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A spring storm hit New Mexico Tuesday as rain and a little snow and hail fell in the Los Alamos area.
It is expected to turn to snow later in the day Forecasters said fire conditions are considered dangerous and that widespread sub-freezing temperatures are expected to follow in the wake of the system Tuesday night.
Up to 12 inches of snow could accumulate in the northern mountains.
The storm has so far proved less potent than originally predicted in Colorado because a cold front has been lingering to the north. Wyoming has been hit harder, with over a foot falling in Lander.
Up to around 10 inches of snow had fallen in Colorado’s mountains by dawn. Another 5 to 10 inches was possible in some locations but final snowfall amounts would vary quite a bit, National Weather Service forecaster Jim Daniels said.
Up to a foot had been in expected in Denver but forecasters are now calling for around 5 inches.
The storm has canceled 465 flights at Denver International Airport and deicing was causing departing flights to be delayed by as much as a half hour.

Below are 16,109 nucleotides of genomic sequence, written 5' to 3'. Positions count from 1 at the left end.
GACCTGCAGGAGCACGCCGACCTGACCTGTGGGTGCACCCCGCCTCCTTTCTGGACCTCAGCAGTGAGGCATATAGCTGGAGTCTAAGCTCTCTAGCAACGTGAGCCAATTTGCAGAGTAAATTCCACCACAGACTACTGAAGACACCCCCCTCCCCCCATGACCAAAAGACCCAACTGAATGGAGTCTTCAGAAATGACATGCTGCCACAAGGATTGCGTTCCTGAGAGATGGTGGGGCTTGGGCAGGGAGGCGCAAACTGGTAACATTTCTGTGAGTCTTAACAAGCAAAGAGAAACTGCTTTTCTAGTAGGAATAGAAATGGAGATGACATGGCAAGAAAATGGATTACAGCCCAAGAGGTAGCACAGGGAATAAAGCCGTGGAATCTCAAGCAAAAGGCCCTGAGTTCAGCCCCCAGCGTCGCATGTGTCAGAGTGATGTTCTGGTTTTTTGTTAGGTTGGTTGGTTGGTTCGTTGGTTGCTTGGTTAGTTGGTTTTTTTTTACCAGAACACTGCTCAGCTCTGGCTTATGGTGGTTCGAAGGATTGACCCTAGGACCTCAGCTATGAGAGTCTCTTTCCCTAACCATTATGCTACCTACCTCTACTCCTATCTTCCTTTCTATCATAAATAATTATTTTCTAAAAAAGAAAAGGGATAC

Blizzard warnings are also in effect from south of Denver to the New Mexico line and in northwestern Colorado. Winds gusting up to 50 mph were expected there.
As the storm moved in Monday night, spotters reported two tornadoes near Akron in eastern Colorado.
Northern California was first to feel the lashing blasts of the storm Monday, which spread to the Sacramento and San Joaquin valleys.
At least a dozen trees came down in San Francisco, police officer John Tozzini told KGO-TV, which reported that more than 20,000 utility customers lost power in the region. A swath of outages occurred across the Sacramento Municipal Utility District, the Sacramento Bee reported.
A tree smashed into a Sacramento home where four friends were playing bridge, but they didn’t stop playing their game Monday, according to KCRA.